Perform A Work Opportunity Tax Credit Screening For Eligible Employees
If you are planning on hiring an employee that will make you eligible for the Work Opportunity Tax Credit, you will need to provide them with a screening form along with their initial employment paperwork. The potential employee will provide some basic information like date of birth, address, and social security number, to help determine the individual’s eligibility. You have 28 days from an employee’s start date to fill out Form 8850 to make sure your employee qualifies. Some recruiting software actually provides this screening service for employers and it can all be handled online.
Determine Which Wages Count Towards The Tax Credit
In order for an employee’s wages to count towards the Work Opportunity Tax Credit, he or she will need to work at least 120 hours. If they work between 120 and 400 hours, you can claim 25% of their allowable wages. If they work at least 400 hours, you are allowed to claim 40% of allowable wages. Depending on what targeted group your employee falls under, the maximum amount of wages you can claim will vary. For ex-felons, you can claim 40% of allowable wages, up to $6000 (or $2400 total). For a long term SNAP recipient, you can claim 40% of allowable wages up to $10,000 (or $4000 total). And there is no limit on the number of employees you can claim for the credit as long as they are all eligible.
Make Sure You Aren’t Doubling Up On Tax Credits
In most cases, the same wages that are claimed for the WOTC may not be used in any other tax credit program. However, you may be able to use the same employee for multiple tax credits. To do this, you need to be sure that you are using different wages per credit. For example, if you are using $6000 in wages to claim the full WOTC benefit, you may use additional wages for another eligible credit.
If you’re interested in more tax savings, check out these small business tax deductions.
Fill Out Form 5884 Or Form 3800 To Obtain The WOTC
When you are filling out your taxes, you will need to provide forms to the IRS about your employees’ tax credit eligibility.
- Form 5884: This form is a single sheet that allows you to put in the wages you are claiming for an eligible employee and the percentage of that credit. Simply do the calculations and add the numbers together and place the total at the bottom. That total will also go onto Form 3800.
- Form 3800: This form is the general form for all of the business tax credits you are claiming for a single year. The Work Opportunity Tax Credit total will be included on this form along with any other credits you are claiming (like disability access credits or renewable energy credits, for example).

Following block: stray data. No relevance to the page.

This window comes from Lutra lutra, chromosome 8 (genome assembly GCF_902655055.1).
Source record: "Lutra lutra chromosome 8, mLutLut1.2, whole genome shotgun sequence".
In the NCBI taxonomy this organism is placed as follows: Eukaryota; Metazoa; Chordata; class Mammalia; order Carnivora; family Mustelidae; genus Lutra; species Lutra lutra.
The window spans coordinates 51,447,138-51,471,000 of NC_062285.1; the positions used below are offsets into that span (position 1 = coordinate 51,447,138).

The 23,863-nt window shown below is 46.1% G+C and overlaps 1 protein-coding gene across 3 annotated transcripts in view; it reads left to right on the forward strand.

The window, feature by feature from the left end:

Don’t Forget About Taxes
Once you have gone through the entire process of having your employees certified and claiming the WOTC, the deductions on your actual taxes are fairly simple. If you are a taxable employer, you will claim the WOTC as a general business credit against your income taxes. If you are a tax-exempt employer, you will claim the WOTC against your payroll taxes.
Consider Outsourcing WOTC
As we touched on earlier, many hiring and payroll services can provide automatic help with your taxes and credits and, in particular, with the Work Opportunity Tax Credit. Some companies, including ADP Payroll, have their own web-based screening systems that simplify the process and provide easy access to the needed filing forms come tax time. They often provide analytics and reporting that can help you figure out how your deductions will affect your bottom line. Other services, like Paycom, can automatically help you search for deductions among employees.
In almost every instance, good payroll or accounting software can help save you time and headaches when it comes to taxes, putting everything in one place and providing resources, links, and tax professionals to make sure you are getting the maximum number of deductions.
The Bottom Line On Taking the Work Opportunity Tax Credit
If you are a business that is hiring, particularly if you are hiring part-time labor or looking for seasonal employees, choosing employees who fit into one of the targeted groups that qualify for the Work Opportunity Tax Credit could provide a windfall come tax season. Not only will you be providing a paycheck to someone from a group that has historically run into obstacles when looking for work, but you can also receive as much as $9600 in return on your taxes per employee.
The process for screening and certifying a WOTC eligible employee is relatively straightforward and simple and can be made even easier with the right payroll or accounting software. You may even want to specifically look for employees who are eligible for this credit. Just make sure that you are taking the right steps to get them certified on time, don’t double-up on the wages you claim, and fill out the correct tax forms, and your tax obligations could be significantly less this year.
For other potential tax credits and deductions, make sure you check out some of our other helpful posts!
- The Complete Guide To Payroll Deductions
- Education Tax Deduction: What The New Stimulus Packages Mean For Your Tax Deductions